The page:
Similarly, films without any sexual content –“Gravity,” for example – averaged $51.15 million in box office earnings, compared to films with significant nudity or sexual content, like “We’re the Millers.” Films with blatant sex and nudity averaged less than $24 million in the U.S.

“Contrary to popular opinion, sex does not really sell,” the study found. “Moviegoers clearly prefer the types of positive, family friendly movies with biblical and morally uplifting content.”

The report also claims that movies reflecting “strong Pro-American, conservative, patriotic, moral and/or capitalist content or values” – such as “Iron Man 3,” “The Hunger Games,” “Hating Breitbart,” “Captain Phillips” and “Lone Survivor” – earned more overall than films like “White House Down,” “Blue is the Warmest Color,” “Elysium” and “Spring Breakers.”

The study found that none of the top 10 overseas movies had an R-rating, that none of them depicted sexual content and that had no sexual references.

“If studio executives, filmmakers, actors and stockholders want to make more money they should adopt these spiritually uplifting standards, theology and ethics,” the report concluded.

Follow @holliesmckay on Twitter


God Help Us

Marianne Williamson’s campaign to save America’s soul, starting with California’s 33rd Congressional District

Zack Munson

February 17, 2014, Vol. 19, No. 22

Los Angeles
In case you were wondering, things in California just got a little weird. Okay, maybe not “just.” Let me be more specific: The congressional election in California’s 33rd District, a coastal tract encompassing some of the wealthiest, most liberal quarters of Los Angeles County​—​Bel Air, Santa Monica, and Beverly Hills, to name a few​—​just got a little weird. On January 30, Henry Waxman, the district’s long-serving and notoriously cantankerous representative, surprised everyone by announcing he would retire at the end of this term. Since arriving in

Congress in 1975, Waxman has been a dogged champion of progressive causes and a frequent irritant to Republican administrations. During George W. Bush’s term alone, Waxman, from his perch on the House Committee on Oversight and Government Reform, launched investigations into everything from the handling of Hurricane Katrina to government contractors in Iraq to Republican National Committee email ethics. Generally speaking, he has been a pain in the collective GOP hindquarters for nearly 40 years.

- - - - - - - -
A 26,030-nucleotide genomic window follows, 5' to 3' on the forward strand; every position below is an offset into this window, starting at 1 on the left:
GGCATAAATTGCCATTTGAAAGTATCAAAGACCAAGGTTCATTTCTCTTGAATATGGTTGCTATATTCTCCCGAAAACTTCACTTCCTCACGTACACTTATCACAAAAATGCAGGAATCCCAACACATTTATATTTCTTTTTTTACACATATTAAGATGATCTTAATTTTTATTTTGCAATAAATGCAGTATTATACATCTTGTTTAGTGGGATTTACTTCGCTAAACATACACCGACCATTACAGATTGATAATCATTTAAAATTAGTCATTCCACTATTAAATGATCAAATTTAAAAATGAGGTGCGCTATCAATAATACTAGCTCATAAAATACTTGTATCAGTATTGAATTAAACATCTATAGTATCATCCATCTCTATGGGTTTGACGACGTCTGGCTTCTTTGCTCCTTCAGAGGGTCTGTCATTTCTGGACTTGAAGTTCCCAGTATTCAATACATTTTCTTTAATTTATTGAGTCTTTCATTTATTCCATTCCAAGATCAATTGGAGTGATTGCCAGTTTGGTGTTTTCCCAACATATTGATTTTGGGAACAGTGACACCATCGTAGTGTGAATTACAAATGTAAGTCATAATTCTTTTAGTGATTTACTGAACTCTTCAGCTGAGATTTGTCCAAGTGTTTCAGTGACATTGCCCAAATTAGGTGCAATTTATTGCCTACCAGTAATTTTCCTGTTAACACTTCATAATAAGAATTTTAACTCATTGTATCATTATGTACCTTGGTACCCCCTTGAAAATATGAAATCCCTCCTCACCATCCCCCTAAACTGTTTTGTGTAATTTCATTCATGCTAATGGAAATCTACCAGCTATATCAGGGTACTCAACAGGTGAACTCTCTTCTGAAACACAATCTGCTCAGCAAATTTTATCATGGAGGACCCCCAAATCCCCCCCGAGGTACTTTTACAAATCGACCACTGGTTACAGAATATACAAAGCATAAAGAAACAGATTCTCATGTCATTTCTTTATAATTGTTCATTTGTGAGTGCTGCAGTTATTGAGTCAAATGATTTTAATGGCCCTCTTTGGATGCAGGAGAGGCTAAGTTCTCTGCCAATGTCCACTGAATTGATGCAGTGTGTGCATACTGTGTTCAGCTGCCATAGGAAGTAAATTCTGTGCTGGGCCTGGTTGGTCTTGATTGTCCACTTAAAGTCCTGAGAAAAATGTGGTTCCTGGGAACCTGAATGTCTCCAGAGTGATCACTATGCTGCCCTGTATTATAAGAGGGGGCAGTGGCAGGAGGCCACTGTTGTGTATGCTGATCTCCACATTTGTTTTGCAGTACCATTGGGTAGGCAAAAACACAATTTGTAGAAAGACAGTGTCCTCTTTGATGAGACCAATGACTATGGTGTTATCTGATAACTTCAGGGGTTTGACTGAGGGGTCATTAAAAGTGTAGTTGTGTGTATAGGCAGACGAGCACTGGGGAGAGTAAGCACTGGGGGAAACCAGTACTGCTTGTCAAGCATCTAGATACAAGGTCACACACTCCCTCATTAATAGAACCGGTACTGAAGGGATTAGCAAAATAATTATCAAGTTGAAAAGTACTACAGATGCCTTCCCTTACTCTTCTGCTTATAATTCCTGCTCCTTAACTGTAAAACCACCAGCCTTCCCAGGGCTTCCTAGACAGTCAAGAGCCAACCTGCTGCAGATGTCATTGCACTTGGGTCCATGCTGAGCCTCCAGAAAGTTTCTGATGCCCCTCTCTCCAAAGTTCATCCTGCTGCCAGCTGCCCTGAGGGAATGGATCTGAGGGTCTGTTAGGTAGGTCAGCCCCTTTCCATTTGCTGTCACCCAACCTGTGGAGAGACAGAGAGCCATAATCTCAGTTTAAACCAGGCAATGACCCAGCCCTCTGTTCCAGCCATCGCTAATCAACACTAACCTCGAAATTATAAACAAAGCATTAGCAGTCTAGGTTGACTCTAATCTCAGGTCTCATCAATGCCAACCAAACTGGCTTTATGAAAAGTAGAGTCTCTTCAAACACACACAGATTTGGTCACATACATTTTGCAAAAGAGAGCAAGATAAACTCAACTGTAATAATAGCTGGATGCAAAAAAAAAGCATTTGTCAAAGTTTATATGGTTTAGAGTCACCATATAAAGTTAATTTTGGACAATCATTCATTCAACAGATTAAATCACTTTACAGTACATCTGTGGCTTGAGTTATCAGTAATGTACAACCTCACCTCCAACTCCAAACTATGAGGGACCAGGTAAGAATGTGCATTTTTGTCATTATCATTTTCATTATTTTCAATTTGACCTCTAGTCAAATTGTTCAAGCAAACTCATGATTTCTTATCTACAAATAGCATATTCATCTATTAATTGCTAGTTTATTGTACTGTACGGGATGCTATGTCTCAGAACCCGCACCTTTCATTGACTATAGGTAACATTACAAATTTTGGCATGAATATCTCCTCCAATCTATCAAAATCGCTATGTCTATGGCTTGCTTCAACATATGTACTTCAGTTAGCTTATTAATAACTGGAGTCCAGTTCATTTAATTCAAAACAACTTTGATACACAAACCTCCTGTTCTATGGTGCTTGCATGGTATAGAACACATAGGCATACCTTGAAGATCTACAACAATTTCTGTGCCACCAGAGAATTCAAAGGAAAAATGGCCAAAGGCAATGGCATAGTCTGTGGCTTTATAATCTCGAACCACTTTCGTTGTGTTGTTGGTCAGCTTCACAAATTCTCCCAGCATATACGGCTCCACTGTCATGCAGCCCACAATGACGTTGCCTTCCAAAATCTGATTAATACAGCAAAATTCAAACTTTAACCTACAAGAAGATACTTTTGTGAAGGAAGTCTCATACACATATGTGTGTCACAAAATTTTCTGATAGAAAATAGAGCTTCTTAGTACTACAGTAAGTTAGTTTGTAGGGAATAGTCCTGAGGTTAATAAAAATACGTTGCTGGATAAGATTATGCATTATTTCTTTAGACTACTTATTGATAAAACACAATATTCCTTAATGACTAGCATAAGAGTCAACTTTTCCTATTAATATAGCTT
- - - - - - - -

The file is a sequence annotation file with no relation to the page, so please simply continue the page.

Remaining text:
But with Waxman bowing out, how will things change? A television producer named Brent Roske has declared his candidacy, but it’s purely symbolic, and he’s not actually campaigning. Sandra Fluke, the Georgetown law student who made a name for herself by complaining that the Jesuit school’s health plan didn’t cover birth control, floated her name as a possible candidate and then decided against it. There is a possibility that conservative Bill Bloomfield, who gave Waxman a run for his money in 2012, will give it another shot, but he has yet to announce (Waxman beat him 54-46 in a district Obama carried 61-37). The field remains wide open. In fact, at the moment, there is only one candidate running anything approaching a real campaign. Well, maybe “campaign” is the wrong word. It’s more a vision quest. If you live in Waxman’s district, Marianne Williamson doesn’t just want to represent you. She wants to save your soul.

Though perhaps not a household name, Williamson is something of a celebrity: Her self-help books have earned her national recognition, and her weekly lectures on spirituality have made her a fixture in Los Angeles for over 30 years. Back in October, having at long last grown tired of politics as usual, frustrated with the Democratic party of which she has been a member all her life, and armed with a large grassroots following (she claims more than 400,000 Facebook fans and 200,000 Twitter followers), she announced her independent candidacy for Waxman’s seat and has been kissing proverbial babies ever since.